People often say when you graduate from college, you’re ending the current chapter of your life. However, the next chapter of your life doesn’t really start until you move onto something else. For most people, this means starting up a new job.
Beginning your first job is always exciting. Finally, those four years of college are paying off! You’ve survived the stressful interview process, showing the hiring manager you’re perfect for the job while getting a good feel for the company for which you could potentially work.
Like any big change, it takes time to adjust from college life to working life. Some things will catch you off guard, while other things will require you to handle them differently than you did in the past.
Seeing Older Co-Workers as Peers
My parents were pretty laid-back in their parenting, so when they were strict about something, you can be sure I didn’t disobey them. One of the things that they enforced from the time I was little was adults were to be addressed as Mr. or Mrs. — never by their first names. All throughout my childhood, I always addressed my friends’ parents as such, never referring to them by their first names (even if my friends called their parents by their first names). It’s just how it was — I respected the adults in my life, so I wanted to reflect that in the way I addressed them.
So it was a bit of a conflict of interest for me when I started working and had co-workers twice my age introducing themselves by their first names. I shouldn’t have been surprised, but it was the first time I’d ever had an adult recognize me as an equal, rather than a kid.
Legally, you’re an adult the moment you turn eighteen. However, most of us don’t feel like we’re adults until we’re done with college. Once you’re in the workforce, you’re seen as an adult. You can’t go around addressing your co-workers as Mr. Smith or Ms. Johnson. Whether they are in the entry-level with you or are in management, everyone generally goes by his or her first names.
Making Responsible Decisions with Your Paycheck
Getting a paycheck every two weeks is awesome. There’s nothing better than waking up on payday and knowing that your bank account isn’t empty. You can go buy the new clothes you want or get that video game you’ve been dying to play.
Until you remember you have student loans to pay. And then you remember your utility bill is due at the end of the week. And your car has been making a weird noise every time it starts… Being an adult means having adult responsibilities: bills. If you don’t pay your bills, you don’t get electricity or cable.
Budgeting is your most crucial asset in regards to your finances. It’s simple: don’t spend more than you earn. Figure out how much you need each month for essentials, set aside money for savings and then see if you can afford to splurge a little bit.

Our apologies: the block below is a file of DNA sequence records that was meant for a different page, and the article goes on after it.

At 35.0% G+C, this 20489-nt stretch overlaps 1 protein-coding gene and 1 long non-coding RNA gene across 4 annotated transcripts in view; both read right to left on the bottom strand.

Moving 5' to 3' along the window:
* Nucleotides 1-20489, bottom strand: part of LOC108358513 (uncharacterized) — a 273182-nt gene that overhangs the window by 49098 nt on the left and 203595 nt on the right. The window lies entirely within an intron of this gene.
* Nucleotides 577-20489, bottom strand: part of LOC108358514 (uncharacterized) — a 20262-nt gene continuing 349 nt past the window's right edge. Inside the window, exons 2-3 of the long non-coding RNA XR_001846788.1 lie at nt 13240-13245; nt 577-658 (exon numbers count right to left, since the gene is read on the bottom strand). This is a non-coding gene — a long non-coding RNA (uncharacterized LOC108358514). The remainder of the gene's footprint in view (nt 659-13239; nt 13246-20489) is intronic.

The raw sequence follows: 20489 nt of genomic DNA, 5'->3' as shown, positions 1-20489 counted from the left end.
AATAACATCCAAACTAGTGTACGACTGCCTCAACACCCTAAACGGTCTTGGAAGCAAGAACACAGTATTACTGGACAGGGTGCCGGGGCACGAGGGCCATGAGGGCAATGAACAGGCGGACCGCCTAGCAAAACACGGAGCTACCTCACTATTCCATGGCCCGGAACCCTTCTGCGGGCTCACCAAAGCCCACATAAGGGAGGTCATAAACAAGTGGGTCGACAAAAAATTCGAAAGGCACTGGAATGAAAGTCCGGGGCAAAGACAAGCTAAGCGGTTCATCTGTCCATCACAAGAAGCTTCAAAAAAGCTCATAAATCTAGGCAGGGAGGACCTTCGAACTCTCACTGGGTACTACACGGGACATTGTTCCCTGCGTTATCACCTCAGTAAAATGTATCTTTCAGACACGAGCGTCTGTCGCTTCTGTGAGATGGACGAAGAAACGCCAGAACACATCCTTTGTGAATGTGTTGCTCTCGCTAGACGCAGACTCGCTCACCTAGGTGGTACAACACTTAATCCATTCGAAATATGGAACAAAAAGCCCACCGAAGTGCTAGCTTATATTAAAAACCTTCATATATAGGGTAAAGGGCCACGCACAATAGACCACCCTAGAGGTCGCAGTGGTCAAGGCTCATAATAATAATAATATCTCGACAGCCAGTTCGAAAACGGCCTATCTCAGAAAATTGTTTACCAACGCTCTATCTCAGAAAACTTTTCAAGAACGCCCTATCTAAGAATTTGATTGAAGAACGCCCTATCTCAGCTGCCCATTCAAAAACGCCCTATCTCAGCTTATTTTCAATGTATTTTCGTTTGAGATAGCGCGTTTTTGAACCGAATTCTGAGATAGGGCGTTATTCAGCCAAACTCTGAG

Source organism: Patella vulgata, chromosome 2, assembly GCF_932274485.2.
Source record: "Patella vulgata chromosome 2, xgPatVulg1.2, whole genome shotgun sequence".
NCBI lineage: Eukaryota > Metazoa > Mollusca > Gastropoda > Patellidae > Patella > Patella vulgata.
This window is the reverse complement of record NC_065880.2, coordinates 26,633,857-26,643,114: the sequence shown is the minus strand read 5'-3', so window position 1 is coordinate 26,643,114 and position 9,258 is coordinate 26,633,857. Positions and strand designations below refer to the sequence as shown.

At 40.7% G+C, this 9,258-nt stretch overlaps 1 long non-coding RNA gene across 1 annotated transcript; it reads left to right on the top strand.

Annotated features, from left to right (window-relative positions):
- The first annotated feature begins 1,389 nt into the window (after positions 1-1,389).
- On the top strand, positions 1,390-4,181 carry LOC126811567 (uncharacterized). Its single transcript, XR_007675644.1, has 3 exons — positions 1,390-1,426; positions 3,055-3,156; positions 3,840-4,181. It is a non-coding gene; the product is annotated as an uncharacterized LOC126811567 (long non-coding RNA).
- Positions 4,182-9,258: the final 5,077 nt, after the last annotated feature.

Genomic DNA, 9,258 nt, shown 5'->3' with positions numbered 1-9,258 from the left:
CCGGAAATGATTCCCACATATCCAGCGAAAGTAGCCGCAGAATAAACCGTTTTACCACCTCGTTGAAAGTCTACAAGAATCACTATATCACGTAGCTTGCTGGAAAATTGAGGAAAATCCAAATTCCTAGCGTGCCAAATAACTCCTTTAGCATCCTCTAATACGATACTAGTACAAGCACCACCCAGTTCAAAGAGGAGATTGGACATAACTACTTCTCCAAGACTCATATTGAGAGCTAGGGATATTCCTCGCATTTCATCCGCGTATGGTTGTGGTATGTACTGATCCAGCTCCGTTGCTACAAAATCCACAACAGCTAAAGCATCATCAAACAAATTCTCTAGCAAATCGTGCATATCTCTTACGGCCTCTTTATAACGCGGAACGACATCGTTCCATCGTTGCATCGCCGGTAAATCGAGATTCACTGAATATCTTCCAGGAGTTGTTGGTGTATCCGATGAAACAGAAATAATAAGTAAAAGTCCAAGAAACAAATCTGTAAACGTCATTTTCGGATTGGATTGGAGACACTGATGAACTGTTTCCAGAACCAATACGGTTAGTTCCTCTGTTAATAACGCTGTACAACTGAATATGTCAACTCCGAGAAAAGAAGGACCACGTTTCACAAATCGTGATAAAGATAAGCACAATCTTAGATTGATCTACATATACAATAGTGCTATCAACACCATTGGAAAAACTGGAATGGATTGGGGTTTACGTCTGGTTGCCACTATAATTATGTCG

Dealing with Unpleasant Situations
Things are worth much more in the real world than they are in school. There were some things we all dreaded with class work — group projects, strict deadlines, unreasonable teachers. We’d complain, we’d try to make it work, maybe we’d skip the class for a while and eventually we’d drop the class if it wasn’t worth the effort.
You don’t have that luxury once you start working.
You’ll often have to work in groups in the office for projects. If you don’t carry your weight with your job, you’re not going to get a bad grade — you’re going to get fired. Suddenly, that C- doesn’t look too bad. You might have some coworkers you don’t like. You still have to work with them.
Part of being in the workforce is handling the things you don’t like in a mature, responsible way. As much as we’d love to yell at that person who leaves his leftovers in the fridge for weeks, that’s not the best way to handle the situation and will create more tension further down the road.
Setting into a Routine
In college, life can be a little unpredictable. Your classes change each semester, your evenings are dependent on how much homework or studying you have, and even your weekend plans could change in an instant.
One of the many nice things about having a job is knowing that you have stability in your life. You know exactly where you will be during the workweek. From 9 a.m. to 5 p.m., you’ll be in the office. As you get more used to this, you’ll develop a pre-work routine and a post-work routine. For me, I read the newspaper as I eat my breakfast before work, and when I get home I turn on the TV and watch Friends reruns for an hour before making some dinner.
There will always be a little bit of unpredictability with work — you might have to stay late to finish a project or you might head out to a restaurant for happy hour with your coworkers — but generally things aren’t as hectic.
College is supposed to prepare you for the working world. In many ways, it does. However, there are some things that you won’t be ready for until you’re thrown into that position. Once you start your first job, you’ll have a period of time where you’re adjusting to everything — a new sleep cycle, figuring out a morning routine, meeting your new coworkers. You will get past that period. When that happens, then the next chapter of your life can begin.
If you are looking for a new opportunity with companies for full time positions in IT or temporary staffing, then reach out to FYI Solutions and they can help you find your next job!